Crucially, however, especially in the 10 years immediately prior to the application for the patent, the breakthrough patents were closer to the firm’s technological competence than were the non-breakthrough patents.  Surprisingly, and contrary to the conventional exploration-exploitation dichotomy, breakthrough patents were not farther away from the firm’s knowledge or competencies at any point across the 30 years.  

Indeed, breakthrough inventions were especially likely to emerge in those firms that, in the 5 to 10 years leading up to the patent application, concentrated their research and search efforts in the technological and knowledge neighborhood nearby to that of the invention.  As ideas and know-how within and surrounding the “promising find” are more deeply delved into and connected, the ideas/processes/materials that were once novel and unfamiliar become increasingly understood and familiar.  

Stated simply:  The story behind breakthrough innovations, then, is not only one of exploration, or only exploitation, but of both.  Although the learning and searching process for both breakthrough and non-breakthrough discoveries started out as exploratory, firms that transitioned to an increasingly concentrated exploitation search in once-unfamiliar idea territory were significantly more likely to produce breakthrough inventions.   

To think about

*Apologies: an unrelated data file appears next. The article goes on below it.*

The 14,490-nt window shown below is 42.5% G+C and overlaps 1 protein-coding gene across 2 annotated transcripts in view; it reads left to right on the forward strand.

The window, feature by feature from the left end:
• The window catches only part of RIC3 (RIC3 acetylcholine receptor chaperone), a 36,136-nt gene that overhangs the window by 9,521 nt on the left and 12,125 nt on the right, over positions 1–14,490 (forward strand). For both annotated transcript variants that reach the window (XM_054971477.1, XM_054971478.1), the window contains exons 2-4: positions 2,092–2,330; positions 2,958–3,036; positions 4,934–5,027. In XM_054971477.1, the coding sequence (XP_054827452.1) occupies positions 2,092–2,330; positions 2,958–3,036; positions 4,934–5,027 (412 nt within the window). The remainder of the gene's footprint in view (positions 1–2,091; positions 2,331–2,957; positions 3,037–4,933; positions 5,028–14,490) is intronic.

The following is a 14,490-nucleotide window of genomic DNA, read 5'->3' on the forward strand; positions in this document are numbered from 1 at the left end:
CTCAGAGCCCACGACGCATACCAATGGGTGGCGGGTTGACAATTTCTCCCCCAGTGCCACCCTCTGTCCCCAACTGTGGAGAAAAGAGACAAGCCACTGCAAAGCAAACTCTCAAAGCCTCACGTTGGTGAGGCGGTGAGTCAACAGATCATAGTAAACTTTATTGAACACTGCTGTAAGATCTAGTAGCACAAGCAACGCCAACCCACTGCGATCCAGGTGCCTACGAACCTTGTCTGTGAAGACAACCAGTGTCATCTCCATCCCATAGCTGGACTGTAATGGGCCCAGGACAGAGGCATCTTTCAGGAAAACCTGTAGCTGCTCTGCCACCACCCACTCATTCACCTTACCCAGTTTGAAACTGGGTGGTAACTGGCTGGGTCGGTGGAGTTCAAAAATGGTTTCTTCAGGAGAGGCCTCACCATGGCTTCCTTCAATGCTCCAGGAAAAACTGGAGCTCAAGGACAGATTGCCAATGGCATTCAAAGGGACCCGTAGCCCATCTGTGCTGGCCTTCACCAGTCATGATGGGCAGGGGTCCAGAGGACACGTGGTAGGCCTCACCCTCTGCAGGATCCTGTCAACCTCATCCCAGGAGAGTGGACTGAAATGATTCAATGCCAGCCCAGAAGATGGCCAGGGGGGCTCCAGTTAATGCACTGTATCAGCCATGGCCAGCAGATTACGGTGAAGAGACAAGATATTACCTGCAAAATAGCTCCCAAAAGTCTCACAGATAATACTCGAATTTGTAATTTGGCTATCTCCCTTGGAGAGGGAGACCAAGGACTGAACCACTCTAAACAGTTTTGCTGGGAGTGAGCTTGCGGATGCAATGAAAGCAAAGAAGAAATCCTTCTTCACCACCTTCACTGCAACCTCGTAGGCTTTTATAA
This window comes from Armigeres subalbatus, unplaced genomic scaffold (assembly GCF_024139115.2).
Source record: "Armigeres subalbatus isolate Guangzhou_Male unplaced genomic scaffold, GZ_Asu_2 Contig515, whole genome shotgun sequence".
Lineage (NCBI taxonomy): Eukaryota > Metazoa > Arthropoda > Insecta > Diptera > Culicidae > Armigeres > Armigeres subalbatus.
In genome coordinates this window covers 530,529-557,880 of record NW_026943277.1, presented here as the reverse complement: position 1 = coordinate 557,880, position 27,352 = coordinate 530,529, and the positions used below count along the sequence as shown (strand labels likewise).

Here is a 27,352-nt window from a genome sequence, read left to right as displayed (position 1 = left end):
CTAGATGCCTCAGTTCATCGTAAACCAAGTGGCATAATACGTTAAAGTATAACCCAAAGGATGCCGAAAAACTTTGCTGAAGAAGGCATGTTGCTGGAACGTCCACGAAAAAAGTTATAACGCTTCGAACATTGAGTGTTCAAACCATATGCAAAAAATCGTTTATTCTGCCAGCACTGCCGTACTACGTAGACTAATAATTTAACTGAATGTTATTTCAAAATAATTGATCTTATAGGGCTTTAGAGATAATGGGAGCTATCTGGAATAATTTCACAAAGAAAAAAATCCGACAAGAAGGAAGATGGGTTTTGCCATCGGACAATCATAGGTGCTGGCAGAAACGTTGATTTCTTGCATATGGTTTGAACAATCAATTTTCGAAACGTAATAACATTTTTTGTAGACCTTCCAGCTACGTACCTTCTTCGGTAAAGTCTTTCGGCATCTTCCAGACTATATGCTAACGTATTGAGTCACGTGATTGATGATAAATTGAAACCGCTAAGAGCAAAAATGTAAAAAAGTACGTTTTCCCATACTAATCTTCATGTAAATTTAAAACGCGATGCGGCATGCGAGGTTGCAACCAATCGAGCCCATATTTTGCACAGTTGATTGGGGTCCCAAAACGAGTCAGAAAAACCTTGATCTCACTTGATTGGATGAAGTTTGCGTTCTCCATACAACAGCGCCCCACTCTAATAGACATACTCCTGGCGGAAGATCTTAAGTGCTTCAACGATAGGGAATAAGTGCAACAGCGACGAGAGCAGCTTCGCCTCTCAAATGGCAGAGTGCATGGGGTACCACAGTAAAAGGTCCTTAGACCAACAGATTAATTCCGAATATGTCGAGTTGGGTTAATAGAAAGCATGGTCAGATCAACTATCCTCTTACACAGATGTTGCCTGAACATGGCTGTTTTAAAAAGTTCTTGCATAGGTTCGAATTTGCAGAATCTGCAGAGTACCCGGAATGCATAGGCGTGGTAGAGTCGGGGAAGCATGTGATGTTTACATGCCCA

We’re remarkably adept at the mental act of categorizing things.  It is both a unique strength – and an often-encountered downfall – of the human mind.  

The strength of such categorizations, in dealing with one another and with our world, comes from how they allow us to notice and name what otherwise we might have missed.  Categorization can change our ways of interacting, responding, and forming effective working models of the world in our heads.  

The downfall of such categorizations is that we start to take these lines that we have drawn in the mental sands of our minds, as lines that are really out there, as sharp demarcations and solid boundaries that exist in the world outside our head.  We take (mis-take) conceptually created and mentally postulated lines for lines that are real.

Perhaps there are parallels here to another distinction often made with regard to the process of generating creative ideas:  that between flexibility (when we move across and between different domains or perspectives) and persistence (dwelling, staying with one domain or perspective to deeply mine and intermesh ideas).  Both flexibility and persistence are necessary.  Neither alone is sufficient.  For breakthrough inventions – or for everyday creatively adaptive problem solving – we need both flexibility and persistence, both exploration and exploitation.  And transitions between each. 

To deeply and meaningfully innovate, we need both leaps, and loops, in our idea spaces.


March, J. (1991). Exploration and exploitation in organizational learning. Organization Science, 2, 71–87.

Nijstad, B. A., De Dreu, C. K. W., Rietzschel, E. F., & Baas, M. (2010).  The dual pathway to creativity model: Creative ideation as a function of flexibility and persistence. European Review of Social Psychology, 21, 34–77.

Sarnecka, D. K., & Pisano, G. P. (2020). The evolutionary nature of breakthrough innovation: Reevaluating the exploration vs. exploitation dichotomy.  Harvard Business School, Working Paper 21-071.

Wu, Y., & Koutstaal, W. (2020).  Charting the contributions of cognitive flexibility to creativity: Self-guided transitions as a process-based index of creativity-related adaptivity.  PLOS ONE, 15(6): e0234473.

Image Source: Karsten Knöfler via Wikimedia Commons